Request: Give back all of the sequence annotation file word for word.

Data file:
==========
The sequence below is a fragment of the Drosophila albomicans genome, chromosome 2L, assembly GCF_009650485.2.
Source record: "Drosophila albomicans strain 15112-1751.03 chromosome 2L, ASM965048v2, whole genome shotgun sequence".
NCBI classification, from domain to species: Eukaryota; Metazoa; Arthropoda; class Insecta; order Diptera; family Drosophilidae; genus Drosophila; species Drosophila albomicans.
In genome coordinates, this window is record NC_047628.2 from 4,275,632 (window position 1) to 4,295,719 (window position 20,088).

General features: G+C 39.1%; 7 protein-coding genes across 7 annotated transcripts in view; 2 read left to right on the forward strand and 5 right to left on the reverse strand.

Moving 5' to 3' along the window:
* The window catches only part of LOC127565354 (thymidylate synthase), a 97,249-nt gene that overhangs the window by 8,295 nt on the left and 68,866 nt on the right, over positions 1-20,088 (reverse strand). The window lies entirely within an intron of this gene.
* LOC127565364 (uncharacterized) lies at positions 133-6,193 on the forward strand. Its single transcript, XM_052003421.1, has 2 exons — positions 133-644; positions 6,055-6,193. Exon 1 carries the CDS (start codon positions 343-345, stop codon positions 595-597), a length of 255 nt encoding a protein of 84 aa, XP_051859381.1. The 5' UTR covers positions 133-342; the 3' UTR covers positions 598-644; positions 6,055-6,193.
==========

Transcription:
The sequence below is a fragment of the Drosophila albomicans genome, chromosome 2L, assembly GCF_009650485.2.
Source record: "Drosophila albomicans strain 15112-1751.03 chromosome 2L, ASM965048v2, whole genome shotgun sequence".
NCBI classification, from domain to species: Eukaryota; Metazoa; Arthropoda; class Insecta; order Diptera; family Drosophilidae; genus Drosophila; species Drosophila albomicans.
In genome coordinates, this window is record NC_047628.2 from 4,275,632 (window position 1) to 4,295,719 (window position 20,088).

General features: G+C 39.1%; 7 protein-coding genes across 7 annotated transcripts in view; 2 read left to right on the forward strand and 5 right to left on the reverse strand.

Moving 5' to 3' along the window:
* The window catches only part of LOC127565354 (thymidylate synthase), a 97,249-nt gene that overhangs the window by 8,295 nt on the left and 68,866 nt on the right, over positions 1-20,088 (reverse strand). The window lies entirely within an intron of this gene.
* LOC127565364 (uncharacterized) lies at positions 133-6,193 on the forward strand. Its single transcript, XM_052003421.1, has 2 exons — positions 133-644; positions 6,055-6,193. Exon 1 carries the CDS (start codon positions 343-345, stop codon positions 595-597), a length of 255 nt encoding a protein of 84 aa, XP_051859381.1. The 5' UTR covers positions 133-342; the 3' UTR covers positions 598-644; positions 6,055-6,193.